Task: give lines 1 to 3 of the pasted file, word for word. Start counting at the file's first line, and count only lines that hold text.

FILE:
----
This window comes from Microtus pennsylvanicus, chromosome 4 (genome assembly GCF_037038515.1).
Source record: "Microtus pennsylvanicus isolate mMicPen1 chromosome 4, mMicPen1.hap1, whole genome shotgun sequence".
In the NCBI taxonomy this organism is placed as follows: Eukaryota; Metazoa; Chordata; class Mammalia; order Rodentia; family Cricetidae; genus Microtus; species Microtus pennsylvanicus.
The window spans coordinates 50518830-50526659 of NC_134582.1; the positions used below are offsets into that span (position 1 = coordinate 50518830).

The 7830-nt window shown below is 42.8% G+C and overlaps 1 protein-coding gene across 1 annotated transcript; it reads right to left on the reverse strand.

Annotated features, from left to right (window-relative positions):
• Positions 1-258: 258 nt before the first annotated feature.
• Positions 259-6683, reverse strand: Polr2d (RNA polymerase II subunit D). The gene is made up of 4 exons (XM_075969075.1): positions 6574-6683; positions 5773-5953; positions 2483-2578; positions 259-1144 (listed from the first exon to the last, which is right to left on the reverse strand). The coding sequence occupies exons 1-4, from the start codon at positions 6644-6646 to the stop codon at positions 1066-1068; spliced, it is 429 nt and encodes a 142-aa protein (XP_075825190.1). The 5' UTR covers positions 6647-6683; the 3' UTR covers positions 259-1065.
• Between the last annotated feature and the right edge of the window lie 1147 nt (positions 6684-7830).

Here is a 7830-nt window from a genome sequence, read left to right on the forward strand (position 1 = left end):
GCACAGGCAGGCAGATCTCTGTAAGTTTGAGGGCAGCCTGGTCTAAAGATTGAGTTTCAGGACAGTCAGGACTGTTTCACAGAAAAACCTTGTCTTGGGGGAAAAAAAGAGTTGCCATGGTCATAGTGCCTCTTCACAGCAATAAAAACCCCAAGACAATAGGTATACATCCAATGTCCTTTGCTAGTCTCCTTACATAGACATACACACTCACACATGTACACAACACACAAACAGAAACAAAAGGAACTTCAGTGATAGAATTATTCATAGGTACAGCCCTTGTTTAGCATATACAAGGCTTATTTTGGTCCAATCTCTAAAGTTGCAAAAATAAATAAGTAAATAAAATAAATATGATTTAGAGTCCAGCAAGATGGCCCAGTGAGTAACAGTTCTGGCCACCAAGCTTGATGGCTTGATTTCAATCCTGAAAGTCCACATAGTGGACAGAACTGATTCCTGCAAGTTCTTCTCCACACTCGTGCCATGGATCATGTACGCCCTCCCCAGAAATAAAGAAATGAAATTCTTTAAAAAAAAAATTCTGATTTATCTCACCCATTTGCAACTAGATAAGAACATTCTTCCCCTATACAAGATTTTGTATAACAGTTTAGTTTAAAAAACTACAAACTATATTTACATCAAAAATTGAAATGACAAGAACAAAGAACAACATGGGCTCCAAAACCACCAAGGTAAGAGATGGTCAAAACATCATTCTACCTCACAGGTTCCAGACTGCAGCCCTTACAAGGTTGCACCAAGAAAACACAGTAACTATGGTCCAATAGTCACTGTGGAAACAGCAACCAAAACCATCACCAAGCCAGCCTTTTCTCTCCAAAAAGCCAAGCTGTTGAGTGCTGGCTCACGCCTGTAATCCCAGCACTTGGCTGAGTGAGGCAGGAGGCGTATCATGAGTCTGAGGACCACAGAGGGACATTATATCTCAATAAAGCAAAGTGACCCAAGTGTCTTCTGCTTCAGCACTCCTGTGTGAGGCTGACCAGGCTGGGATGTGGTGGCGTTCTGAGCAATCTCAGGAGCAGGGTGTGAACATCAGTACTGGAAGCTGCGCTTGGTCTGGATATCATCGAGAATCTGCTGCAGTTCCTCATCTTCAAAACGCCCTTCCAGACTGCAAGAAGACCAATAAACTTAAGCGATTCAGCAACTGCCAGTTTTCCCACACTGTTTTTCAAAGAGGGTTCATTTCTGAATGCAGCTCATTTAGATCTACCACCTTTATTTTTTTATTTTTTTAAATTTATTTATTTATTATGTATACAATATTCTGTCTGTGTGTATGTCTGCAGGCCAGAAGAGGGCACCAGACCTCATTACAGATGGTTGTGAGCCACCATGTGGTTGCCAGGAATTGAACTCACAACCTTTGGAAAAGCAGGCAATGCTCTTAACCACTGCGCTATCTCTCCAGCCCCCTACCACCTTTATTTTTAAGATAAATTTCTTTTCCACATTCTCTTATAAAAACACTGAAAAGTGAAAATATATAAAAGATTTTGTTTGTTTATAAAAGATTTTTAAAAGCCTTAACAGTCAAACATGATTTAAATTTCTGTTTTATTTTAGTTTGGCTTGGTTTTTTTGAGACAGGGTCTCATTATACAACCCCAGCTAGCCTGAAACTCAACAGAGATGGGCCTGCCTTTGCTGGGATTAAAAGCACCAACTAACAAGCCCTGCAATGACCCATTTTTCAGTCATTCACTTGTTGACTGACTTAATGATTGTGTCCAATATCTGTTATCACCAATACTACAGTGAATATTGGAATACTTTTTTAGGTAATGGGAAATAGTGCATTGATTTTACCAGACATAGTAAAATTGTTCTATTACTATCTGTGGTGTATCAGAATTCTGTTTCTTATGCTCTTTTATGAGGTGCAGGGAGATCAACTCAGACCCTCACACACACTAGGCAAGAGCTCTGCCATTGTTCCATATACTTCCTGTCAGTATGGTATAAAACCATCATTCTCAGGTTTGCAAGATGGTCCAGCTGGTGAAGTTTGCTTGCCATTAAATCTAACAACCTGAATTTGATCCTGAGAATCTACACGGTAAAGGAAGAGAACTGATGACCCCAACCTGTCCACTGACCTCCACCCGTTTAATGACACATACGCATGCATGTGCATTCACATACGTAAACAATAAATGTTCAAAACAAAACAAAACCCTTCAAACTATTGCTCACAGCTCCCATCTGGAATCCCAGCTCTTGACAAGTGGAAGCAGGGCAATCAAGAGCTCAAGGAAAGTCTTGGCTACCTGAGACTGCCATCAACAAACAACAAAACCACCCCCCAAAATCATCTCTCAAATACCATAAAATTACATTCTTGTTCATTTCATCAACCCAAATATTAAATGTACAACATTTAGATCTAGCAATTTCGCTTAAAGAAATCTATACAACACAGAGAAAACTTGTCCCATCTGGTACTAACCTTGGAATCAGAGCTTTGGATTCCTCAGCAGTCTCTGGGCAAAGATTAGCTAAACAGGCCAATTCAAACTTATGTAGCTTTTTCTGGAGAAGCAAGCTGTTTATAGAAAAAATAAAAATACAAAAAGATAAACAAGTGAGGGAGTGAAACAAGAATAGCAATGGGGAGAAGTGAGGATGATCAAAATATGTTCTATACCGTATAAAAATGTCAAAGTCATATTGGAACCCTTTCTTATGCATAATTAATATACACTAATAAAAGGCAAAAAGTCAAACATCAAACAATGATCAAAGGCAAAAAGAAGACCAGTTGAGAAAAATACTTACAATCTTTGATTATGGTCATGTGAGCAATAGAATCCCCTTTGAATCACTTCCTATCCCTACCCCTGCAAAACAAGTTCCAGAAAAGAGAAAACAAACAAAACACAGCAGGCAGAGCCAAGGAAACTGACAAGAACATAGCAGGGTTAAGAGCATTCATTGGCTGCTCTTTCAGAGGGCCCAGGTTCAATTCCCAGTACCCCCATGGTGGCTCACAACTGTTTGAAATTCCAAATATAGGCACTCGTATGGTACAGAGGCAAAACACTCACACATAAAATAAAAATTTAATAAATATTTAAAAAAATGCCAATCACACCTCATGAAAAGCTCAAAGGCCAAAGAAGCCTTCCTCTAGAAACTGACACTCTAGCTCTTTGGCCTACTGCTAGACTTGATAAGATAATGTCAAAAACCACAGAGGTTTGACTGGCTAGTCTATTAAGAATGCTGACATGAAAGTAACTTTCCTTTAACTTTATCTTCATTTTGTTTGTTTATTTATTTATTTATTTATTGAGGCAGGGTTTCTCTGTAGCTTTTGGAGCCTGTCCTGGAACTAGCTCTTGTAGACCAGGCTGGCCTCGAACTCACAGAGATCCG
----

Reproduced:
This window comes from Microtus pennsylvanicus, chromosome 4 (genome assembly GCF_037038515.1).
Source record: "Microtus pennsylvanicus isolate mMicPen1 chromosome 4, mMicPen1.hap1, whole genome shotgun sequence".
In the NCBI taxonomy this organism is placed as follows: Eukaryota; Metazoa; Chordata; class Mammalia; order Rodentia; family Cricetidae; genus Microtus; species Microtus pennsylvanicus.